Robe Spikies enjoy Time of their Lives with Pitbull
Tom first started working with the popular artist, record producer and activist over the last year, and was asked to redesign his show by producer Macarena Moreno with whom he had previously worked on The Latin Grammys.
Pitbull’s Las Vegas residency has been running for the last couple of years, usually in blocks of three or four weeks at a time, three or four months apart, and it’s a “90-minute non-stop party with each song starting big and getting BIGGER,” described Tom.
The 4,600 capacity Axis Theatre has a massive curved house video wall at the back which is included in the technical package, so Tom’s design was evolved around that, which as it happens, really suits the style of their show. It gave “Pit and the dancers a bit of a playground,” explained Tom.
With the auditorium also being curved, Tom wanted to ensure that everyone, wherever they were seated in the house, received a fantastic visual experience so he added four screens downstage left and right to maximize the space and sightlines.
The Spikies are used to define the huge 90ft curved truss that outlines the shape of the set, which they call ‘The Beast!’
Onstage, 12 towers follow the curve of the set architecture, and each of these is also rigged with 5 Spikies, and more Spikies are positioned on the scenic ramp traversing the stage.
Tom chose Spikies because he needed something with “high impact and flexibility that wasn’t going to swallow the entire budget.” Utilizing Spikies – supplied, together with the rest of the additional lighting package by PRG - he could get a large quality of fixtures to help show off the geography and design … for a great price.
During the show, the Spikies are used extensively. They can “completely fill the sky” when zoomed out or throw hundreds of sharp, piercing beams across the stage when zoomed in. “They are perfect for this” declared Tom, “I love how I can create absolutely enormous looks with something so small and cost effective” … they really help energize ‘the party’ onstage!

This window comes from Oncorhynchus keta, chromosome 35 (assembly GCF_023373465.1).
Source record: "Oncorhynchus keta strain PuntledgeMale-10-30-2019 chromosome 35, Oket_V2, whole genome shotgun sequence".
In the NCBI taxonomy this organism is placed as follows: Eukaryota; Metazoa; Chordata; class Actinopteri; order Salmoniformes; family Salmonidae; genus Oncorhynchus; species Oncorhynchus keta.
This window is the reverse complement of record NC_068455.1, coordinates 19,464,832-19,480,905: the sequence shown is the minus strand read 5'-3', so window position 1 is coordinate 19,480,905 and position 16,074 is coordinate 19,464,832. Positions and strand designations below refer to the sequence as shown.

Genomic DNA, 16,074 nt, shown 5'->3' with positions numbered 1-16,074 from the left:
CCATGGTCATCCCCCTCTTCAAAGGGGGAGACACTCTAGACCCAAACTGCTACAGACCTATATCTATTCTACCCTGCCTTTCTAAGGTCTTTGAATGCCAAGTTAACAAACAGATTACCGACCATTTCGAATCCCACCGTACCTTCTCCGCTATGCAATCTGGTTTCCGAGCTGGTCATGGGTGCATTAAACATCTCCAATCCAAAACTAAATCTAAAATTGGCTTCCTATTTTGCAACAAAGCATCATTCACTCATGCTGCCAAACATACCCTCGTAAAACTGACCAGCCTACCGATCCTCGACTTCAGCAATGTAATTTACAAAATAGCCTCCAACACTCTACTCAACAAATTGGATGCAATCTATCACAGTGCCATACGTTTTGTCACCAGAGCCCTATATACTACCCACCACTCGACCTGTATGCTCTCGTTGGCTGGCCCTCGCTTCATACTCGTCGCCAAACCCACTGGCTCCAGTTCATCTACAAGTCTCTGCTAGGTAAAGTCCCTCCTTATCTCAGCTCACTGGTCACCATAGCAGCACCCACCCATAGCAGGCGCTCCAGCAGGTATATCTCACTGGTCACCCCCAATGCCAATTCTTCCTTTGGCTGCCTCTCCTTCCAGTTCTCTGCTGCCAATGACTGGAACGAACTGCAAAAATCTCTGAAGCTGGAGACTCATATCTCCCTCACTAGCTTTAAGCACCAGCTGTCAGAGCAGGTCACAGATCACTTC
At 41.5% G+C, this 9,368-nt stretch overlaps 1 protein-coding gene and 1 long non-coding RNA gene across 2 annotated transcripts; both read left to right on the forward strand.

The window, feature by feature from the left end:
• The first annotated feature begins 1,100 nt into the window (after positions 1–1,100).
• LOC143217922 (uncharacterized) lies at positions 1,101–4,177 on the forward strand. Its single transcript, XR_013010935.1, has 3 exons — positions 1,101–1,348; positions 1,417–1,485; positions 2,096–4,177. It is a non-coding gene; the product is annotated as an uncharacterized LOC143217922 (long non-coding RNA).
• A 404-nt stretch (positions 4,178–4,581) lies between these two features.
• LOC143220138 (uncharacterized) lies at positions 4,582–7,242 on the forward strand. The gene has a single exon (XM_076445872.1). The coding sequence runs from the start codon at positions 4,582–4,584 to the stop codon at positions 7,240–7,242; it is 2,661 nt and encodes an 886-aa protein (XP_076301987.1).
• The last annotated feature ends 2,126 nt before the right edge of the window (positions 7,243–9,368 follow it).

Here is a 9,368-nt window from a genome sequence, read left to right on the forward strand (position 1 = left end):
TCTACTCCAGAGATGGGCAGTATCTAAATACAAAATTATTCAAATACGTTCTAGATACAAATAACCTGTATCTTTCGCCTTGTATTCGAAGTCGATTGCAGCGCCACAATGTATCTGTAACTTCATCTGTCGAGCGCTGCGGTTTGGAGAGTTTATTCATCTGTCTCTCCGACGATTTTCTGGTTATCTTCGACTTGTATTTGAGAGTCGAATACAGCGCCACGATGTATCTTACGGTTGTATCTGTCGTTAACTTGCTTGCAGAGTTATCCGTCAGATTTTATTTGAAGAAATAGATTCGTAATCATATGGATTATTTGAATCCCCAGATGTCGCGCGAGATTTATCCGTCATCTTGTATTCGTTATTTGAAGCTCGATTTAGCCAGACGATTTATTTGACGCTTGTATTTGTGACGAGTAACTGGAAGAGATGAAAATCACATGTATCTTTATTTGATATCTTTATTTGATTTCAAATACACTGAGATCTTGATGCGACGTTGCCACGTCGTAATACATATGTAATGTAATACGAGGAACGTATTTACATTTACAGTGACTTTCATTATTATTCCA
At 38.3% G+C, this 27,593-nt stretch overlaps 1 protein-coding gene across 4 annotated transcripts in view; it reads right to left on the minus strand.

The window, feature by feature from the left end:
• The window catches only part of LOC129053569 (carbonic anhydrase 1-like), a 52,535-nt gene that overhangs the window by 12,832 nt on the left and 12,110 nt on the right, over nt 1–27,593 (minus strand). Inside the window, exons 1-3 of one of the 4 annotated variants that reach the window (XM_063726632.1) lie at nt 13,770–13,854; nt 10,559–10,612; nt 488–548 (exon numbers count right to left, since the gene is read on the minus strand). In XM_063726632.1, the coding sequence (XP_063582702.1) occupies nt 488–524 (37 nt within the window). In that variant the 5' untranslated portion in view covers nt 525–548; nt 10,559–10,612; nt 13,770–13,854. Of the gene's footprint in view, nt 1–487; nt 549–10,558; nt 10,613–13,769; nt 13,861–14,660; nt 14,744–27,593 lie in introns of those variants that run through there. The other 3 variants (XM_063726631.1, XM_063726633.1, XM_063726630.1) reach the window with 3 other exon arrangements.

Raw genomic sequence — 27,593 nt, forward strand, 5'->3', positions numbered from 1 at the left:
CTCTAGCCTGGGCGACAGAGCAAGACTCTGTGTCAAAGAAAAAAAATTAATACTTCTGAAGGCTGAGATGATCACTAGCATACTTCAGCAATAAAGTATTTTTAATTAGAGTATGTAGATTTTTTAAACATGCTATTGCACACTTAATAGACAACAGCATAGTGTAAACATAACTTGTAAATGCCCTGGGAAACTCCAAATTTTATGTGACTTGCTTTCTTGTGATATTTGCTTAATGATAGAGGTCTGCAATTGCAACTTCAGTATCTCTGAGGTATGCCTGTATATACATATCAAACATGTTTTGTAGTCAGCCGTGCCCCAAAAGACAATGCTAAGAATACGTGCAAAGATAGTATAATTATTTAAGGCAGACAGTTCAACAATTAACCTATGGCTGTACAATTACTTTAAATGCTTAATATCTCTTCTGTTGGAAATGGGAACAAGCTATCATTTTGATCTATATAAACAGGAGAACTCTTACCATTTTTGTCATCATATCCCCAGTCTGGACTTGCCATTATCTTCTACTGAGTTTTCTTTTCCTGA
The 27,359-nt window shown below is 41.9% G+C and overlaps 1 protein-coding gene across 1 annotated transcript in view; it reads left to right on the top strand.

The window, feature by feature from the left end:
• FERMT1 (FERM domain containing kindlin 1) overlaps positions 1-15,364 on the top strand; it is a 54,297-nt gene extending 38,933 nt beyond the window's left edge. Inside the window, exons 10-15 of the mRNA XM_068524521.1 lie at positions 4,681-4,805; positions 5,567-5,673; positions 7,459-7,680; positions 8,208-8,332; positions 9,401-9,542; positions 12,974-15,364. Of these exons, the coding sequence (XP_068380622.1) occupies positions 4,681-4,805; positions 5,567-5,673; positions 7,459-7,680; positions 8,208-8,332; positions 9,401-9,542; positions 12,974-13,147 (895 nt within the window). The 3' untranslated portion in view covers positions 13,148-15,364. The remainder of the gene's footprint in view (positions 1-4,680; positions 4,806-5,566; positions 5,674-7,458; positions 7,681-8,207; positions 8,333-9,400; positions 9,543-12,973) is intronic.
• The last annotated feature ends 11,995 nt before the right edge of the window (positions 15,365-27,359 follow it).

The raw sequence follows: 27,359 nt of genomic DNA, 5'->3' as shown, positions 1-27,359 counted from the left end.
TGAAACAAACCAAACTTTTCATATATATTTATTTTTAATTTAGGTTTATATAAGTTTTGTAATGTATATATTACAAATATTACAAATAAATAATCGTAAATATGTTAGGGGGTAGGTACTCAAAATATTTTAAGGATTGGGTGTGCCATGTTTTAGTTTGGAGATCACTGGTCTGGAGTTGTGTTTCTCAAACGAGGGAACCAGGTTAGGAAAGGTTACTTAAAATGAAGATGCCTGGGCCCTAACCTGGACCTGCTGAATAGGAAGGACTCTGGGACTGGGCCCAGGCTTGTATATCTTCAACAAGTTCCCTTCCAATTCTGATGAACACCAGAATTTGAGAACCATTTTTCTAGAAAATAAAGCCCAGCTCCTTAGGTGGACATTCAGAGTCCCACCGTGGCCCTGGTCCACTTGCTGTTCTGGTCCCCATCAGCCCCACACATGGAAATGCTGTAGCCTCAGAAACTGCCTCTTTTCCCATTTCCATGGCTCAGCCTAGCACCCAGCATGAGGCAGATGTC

The overall look and feel of the show encompasses a grand Las Vegas spectacle. The audience go in there expecting to be WOWed and that’s what the entire production team and artist deliver. From his own observations – the incredibly enthusiastic audience reaction sustained from start to finish – he reckons it’s going well!
A major challenge has been the sheer pace of the set! Usually you might get a ballad or a slightly slower number at some stage and a bit of a chance to take a breather … but not on this show!
The moment Pitbull hits the stage and the mic; it’s relentless, boisterous and banging! “This REALLY pushes your creativity and the latitude of the design to be able to be fresh and invigorating throughout,” said Tom, adding that the Spikies have been a “great tool” in achieving this objective.
Lighting, video and lasers all work together in harmony for the performance, and Tom’s spent serious time and energy on making sure that each element compliments the others and that they all have their moments.
Building the show, he worked closely with programmers Nick Hansen (lighting & video), Craig Caserta (lighting) and Lawrence Wright (lasers). They are using grandMA consoles for lighting and video and a Hog4 to run lasers, with Hippotizer media servers. Craig is the lighting director for the residency runs and takes care of everything night-to-night.
Tom uses Robe products frequently in his work – which is currently keeping him busy worldwide with a hectic schedule in the US and Asia, and sometimes back in Europe or his native UK!
He thinks the general advancement of technology in the industry in the last 10 – 15 years has been rapid, and the pressure is on for manufacturers to keep innovative and ahead of the game. “Robe is one of the companies at the forefront of invention, and as designers we really rely on this initiative and foresight.”
Tom takes on shows that interest and excite him and works on a mixture of concerts, tours events and TV productions, ‘It’s great to be able to keep things dynamic and mixed,” he concluded.